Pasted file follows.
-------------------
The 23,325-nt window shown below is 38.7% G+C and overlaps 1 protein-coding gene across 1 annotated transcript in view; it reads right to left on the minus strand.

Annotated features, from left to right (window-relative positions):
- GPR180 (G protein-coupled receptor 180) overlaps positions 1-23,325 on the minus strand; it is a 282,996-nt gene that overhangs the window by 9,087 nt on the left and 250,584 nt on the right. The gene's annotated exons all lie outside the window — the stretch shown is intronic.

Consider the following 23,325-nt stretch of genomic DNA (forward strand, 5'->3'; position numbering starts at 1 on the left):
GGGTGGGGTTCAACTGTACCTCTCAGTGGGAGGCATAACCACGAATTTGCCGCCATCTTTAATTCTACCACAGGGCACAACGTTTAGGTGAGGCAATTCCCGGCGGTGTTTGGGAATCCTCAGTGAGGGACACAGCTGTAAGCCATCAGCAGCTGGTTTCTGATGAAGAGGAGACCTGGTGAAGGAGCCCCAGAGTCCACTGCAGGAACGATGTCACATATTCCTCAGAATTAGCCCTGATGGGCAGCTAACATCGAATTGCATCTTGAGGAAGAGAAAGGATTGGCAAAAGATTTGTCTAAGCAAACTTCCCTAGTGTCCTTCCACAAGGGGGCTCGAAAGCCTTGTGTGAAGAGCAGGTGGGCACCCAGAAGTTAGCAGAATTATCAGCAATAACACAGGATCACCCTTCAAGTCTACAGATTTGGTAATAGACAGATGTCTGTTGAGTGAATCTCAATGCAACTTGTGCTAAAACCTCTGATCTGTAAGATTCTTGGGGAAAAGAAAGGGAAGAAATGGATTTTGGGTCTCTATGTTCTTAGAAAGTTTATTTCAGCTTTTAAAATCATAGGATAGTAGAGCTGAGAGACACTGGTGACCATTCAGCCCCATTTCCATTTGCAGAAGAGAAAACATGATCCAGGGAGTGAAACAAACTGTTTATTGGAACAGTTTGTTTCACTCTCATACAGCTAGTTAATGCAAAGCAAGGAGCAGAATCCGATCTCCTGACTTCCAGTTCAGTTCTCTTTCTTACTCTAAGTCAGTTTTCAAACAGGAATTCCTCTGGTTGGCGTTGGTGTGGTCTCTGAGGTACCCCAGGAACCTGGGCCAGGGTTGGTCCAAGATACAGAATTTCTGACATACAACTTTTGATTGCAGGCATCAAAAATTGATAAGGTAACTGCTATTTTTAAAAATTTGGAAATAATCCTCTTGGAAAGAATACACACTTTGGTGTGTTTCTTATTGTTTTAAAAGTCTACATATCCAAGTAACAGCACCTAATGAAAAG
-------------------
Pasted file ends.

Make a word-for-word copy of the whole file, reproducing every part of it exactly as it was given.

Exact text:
The 23,325-nt window shown below is 38.7% G+C and overlaps 1 protein-coding gene across 1 annotated transcript in view; it reads right to left on the minus strand.

Annotated features, from left to right (window-relative positions):
- GPR180 (G protein-coupled receptor 180) overlaps positions 1-23,325 on the minus strand; it is a 282,996-nt gene that overhangs the window by 9,087 nt on the left and 250,584 nt on the right. The gene's annotated exons all lie outside the window — the stretch shown is intronic.

Consider the following 23,325-nt stretch of genomic DNA (forward strand, 5'->3'; position numbering starts at 1 on the left):
GGGTGGGGTTCAACTGTACCTCTCAGTGGGAGGCATAACCACGAATTTGCCGCCATCTTTAATTCTACCACAGGGCACAACGTTTAGGTGAGGCAATTCCCGGCGGTGTTTGGGAATCCTCAGTGAGGGACACAGCTGTAAGCCATCAGCAGCTGGTTTCTGATGAAGAGGAGACCTGGTGAAGGAGCCCCAGAGTCCACTGCAGGAACGATGTCACATATTCCTCAGAATTAGCCCTGATGGGCAGCTAACATCGAATTGCATCTTGAGGAAGAGAAAGGATTGGCAAAAGATTTGTCTAAGCAAACTTCCCTAGTGTCCTTCCACAAGGGGGCTCGAAAGCCTTGTGTGAAGAGCAGGTGGGCACCCAGAAGTTAGCAGAATTATCAGCAATAACACAGGATCACCCTTCAAGTCTACAGATTTGGTAATAGACAGATGTCTGTTGAGTGAATCTCAATGCAACTTGTGCTAAAACCTCTGATCTGTAAGATTCTTGGGGAAAAGAAAGGGAAGAAATGGATTTTGGGTCTCTATGTTCTTAGAAAGTTTATTTCAGCTTTTAAAATCATAGGATAGTAGAGCTGAGAGACACTGGTGACCATTCAGCCCCATTTCCATTTGCAGAAGAGAAAACATGATCCAGGGAGTGAAACAAACTGTTTATTGGAACAGTTTGTTTCACTCTCATACAGCTAGTTAATGCAAAGCAAGGAGCAGAATCCGATCTCCTGACTTCCAGTTCAGTTCTCTTTCTTACTCTAAGTCAGTTTTCAAACAGGAATTCCTCTGGTTGGCGTTGGTGTGGTCTCTGAGGTACCCCAGGAACCTGGGCCAGGGTTGGTCCAAGATACAGAATTTCTGACATACAACTTTTGATTGCAGGCATCAAAAATTGATAAGGTAACTGCTATTTTTAAAAATTTGGAAATAATCCTCTTGGAAAGAATACACACTTTGGTGTGTTTCTTATTGTTTTAAAAGTCTACATATCCAAGTAACAGCACCTAATGAAAAG